Thursday, April 26, 2018

You Might Be Good But Are You Holy, Too?

What is the meaning of holiness?  Is it the same as morality?  If it is not, how is it different?  Read chapter 19, verses 1 and 2 of this week’s double-parshah that includes “you shall be holy for I the Lord your God am holy.”  Consider the following:  

The renowned Lutheran theologian Rudolf Otto (Germany 1869 – 1937) rejected any attempt to identify holiness with morality, and sought to define the true, unadulterated nature of holiness free of any ethical element.  While the ethical and the good might be a part of it, “holiness” was its own separate category, separate entity. 
R. Max Kadushin (United States 1895 – 1980) rejected Otto’s approach to the concept of holiness, viewing the ethical component as essential to the Jewish conception of holiness:  “Some have declared it to be an experience entirely separate from any other… that has no relation whatever to normal experience…Our study disproves this contention, so far as rabbinic experience is concerned. The concept of Kedushah… connotes the idea of imitating God in being merciful and gracious; it demands the withdrawal from what is impure and defiling – from idolatry, adultery, and the shedding of blood (Max Kadushin, The Rabbinic Mind, 176).
So, is our holiness and that of God’s the same?  If so, what are we doing when we “imitate God”?  And how does being commanded to be holy relate to the other commandments?  Is it “more” than them?  Is it a state of mind or of being, and if so, is that impinging on our free-will; that we have to be holy on top of just doing the mitzvot?  Come to shul this Shabbat and maybe you’ll find out more!

Thursday, April 19, 2018

I Believe in Miracles - Yom Ha-Atzma'ut

Image result for if you will it it is no dream
"If you will it, it is no dream." - Herzl

Yom Ha-Atzma’ut:  I Believe in Miracles - “Bless you, and increase you, and bless what you and the land produce; that land which was your ancestors’ land, too” (from Deut. 7:13).  It is easy to under-appreciate, to miss the marvelous significance of words like these.  As part of the Jewish community today, it can seem a given that Israel exists or that the Bible talks about Israel a lot.
But when I read those words, which are part of the Torah reading commonly recited for today, Yom Ha-Atzma’ut, Israel Independence Day, I am chilled by the confrontation with what they are saying.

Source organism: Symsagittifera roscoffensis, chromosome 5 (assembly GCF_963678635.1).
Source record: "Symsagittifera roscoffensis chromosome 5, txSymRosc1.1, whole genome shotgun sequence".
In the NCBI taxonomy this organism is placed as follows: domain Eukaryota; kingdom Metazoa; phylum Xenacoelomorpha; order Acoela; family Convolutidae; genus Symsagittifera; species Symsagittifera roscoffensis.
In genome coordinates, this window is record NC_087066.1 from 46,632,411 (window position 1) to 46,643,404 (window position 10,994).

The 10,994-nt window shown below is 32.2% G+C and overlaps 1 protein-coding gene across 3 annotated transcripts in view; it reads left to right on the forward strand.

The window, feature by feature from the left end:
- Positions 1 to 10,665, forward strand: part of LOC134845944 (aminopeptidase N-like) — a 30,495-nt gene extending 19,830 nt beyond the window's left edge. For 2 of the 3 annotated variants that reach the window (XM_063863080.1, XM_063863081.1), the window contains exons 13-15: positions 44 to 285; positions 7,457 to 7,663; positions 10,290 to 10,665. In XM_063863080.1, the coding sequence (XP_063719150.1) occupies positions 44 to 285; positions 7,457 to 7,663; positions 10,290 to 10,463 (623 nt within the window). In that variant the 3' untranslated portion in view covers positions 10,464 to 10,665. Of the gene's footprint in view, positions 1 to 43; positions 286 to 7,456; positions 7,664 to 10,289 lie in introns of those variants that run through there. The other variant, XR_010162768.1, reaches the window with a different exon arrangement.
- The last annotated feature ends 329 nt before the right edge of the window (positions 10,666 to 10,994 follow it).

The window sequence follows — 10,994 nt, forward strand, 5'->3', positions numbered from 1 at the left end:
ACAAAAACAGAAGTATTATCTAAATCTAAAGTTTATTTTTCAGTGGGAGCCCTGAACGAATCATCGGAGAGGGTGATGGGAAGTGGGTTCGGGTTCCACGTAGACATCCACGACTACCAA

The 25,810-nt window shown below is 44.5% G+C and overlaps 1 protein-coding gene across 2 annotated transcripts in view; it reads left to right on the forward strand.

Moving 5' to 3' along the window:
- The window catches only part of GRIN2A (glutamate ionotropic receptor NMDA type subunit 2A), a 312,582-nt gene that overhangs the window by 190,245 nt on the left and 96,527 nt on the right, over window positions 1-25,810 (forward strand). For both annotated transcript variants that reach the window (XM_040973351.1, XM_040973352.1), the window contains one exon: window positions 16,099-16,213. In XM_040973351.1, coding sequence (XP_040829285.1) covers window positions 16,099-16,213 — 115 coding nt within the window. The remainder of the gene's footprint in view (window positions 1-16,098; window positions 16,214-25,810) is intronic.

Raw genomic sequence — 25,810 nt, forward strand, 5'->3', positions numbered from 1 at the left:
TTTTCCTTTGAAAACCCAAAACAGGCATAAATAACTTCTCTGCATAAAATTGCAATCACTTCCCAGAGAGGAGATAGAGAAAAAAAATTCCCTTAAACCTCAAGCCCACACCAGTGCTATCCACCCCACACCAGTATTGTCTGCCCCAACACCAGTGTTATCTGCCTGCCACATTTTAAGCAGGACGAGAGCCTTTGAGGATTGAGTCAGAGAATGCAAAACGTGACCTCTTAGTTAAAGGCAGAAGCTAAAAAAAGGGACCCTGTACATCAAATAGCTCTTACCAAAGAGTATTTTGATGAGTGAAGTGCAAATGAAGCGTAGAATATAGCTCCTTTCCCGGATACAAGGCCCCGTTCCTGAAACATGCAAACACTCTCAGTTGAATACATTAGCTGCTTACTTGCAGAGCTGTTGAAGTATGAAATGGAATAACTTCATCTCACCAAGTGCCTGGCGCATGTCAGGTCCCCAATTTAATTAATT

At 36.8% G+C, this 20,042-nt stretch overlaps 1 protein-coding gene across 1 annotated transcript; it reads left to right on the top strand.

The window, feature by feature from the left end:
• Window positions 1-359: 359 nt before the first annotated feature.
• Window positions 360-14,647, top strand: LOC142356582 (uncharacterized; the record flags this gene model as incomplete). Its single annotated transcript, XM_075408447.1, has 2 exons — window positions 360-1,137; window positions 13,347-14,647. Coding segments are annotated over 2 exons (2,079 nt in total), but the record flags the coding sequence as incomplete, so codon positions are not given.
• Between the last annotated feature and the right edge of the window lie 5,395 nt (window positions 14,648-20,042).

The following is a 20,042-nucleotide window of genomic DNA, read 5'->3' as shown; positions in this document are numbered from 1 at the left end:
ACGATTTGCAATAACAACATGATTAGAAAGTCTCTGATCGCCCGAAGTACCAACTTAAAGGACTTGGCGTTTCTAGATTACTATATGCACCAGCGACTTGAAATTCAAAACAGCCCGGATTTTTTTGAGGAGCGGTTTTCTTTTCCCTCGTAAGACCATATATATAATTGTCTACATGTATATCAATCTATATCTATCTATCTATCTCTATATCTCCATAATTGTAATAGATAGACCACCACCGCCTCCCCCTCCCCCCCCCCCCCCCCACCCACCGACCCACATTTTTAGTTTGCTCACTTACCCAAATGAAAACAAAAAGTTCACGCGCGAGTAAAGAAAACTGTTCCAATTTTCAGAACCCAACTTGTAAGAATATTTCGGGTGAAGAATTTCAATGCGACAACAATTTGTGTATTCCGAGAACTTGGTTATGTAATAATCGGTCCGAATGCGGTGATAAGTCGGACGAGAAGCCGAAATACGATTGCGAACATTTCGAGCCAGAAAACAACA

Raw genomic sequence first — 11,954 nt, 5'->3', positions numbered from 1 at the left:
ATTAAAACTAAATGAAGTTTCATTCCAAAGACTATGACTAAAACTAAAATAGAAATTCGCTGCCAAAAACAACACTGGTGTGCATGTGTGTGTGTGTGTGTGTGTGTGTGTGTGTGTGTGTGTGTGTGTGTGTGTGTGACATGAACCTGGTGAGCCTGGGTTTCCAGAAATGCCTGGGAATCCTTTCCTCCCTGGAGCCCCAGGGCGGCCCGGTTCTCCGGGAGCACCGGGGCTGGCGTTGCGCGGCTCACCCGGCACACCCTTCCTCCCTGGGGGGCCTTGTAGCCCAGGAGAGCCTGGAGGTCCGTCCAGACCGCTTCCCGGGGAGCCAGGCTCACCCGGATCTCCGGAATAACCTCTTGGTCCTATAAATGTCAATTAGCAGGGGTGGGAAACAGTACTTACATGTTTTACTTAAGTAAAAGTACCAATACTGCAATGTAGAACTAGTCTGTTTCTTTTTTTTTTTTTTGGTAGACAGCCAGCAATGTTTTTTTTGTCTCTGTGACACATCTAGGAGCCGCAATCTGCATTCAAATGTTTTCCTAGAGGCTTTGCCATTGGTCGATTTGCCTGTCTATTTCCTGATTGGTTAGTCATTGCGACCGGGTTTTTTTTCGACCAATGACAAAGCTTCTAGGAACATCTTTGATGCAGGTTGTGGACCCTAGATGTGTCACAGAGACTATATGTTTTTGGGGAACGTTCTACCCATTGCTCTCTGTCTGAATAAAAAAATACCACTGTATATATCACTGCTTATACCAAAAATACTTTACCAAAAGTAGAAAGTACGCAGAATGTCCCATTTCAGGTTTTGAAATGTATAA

It is easy, sure, and countless people and groups have done so, over history, declaring that this person today or that thing today is the fulfillment of what the Bible said so many years ago.  We Jews have fallen prey to such false self-fulfilling prophecies, such facetious reading of ourselves back into the text – as I say, that’s easy enough to do. 
But the miracle of modern Israel isn’t like this.  Those words above declare that a people, over two thousand years, countless generations, countless individuals in those years, spread around the world, that enough of them, at all times, kept reading those words as a promise, as a hope, as an instruction, a charge, that it could be so again, and seventy years ago, it did become reality.
That is a miracle.  A miracle that bolsters my faith today that God’s will can still come to pass even in the world in which I live.  And it clarifies as it reaffirms my faith in the miracles we read about in the past.  In their time, they probably looked much like the birth of the State of Israel looked, messy, chaotic, mundane and extraordinary all at once – it’s only after centuries that the ancient miracles have become what we more easily call “miraculous.” 
Let us then, remember how vital each and every member of our Jewish community is, for it was through the collective dedication to a dream that Jews were able to bring about God’s promise in our own times.  That should inspire us that we too can and must contribute to other miracles unfolding, perhaps slowly, even now, through our little efforts at nudging the holy and miraculous into our world.

Thursday, April 12, 2018

Shemini, Pig or Camel?

Image result for picture of pig and camel
For an animal to be Kosher it must chew its cud and have split hooves. The camel is deemed non-Kosher because it only chews its cud; likewise, the pig because it only has split hooves.

Rabbi Shimshon Pincus explained the symbolism: people often act in a way that appears righteous to others, they have Kosher signs on the outside, while within they are selfish and dishonest. They can be compared to the pig whose Kosher signs appear only on the outside of its body. Others are often filled with good intentions and righteous beliefs, yet there is little manifestation of that in their actions. They compare to the camel – Kosher only on the inside. Inward and outward refinement is the ideal.

Not having reached the ideal, should we be pigs or camels? The Sages say, "In the future the Almighty will return the pig to us." While this may be a prediction of lab grown bacon, consider also the following.  If one exhibits the signs of the pig, outwardly righteous, yet inwardly self-serving, perhaps their outward actions will eventually refine their inner being. Act as if you love others, and you'll begin to love others – spiritually refined and godly through and through.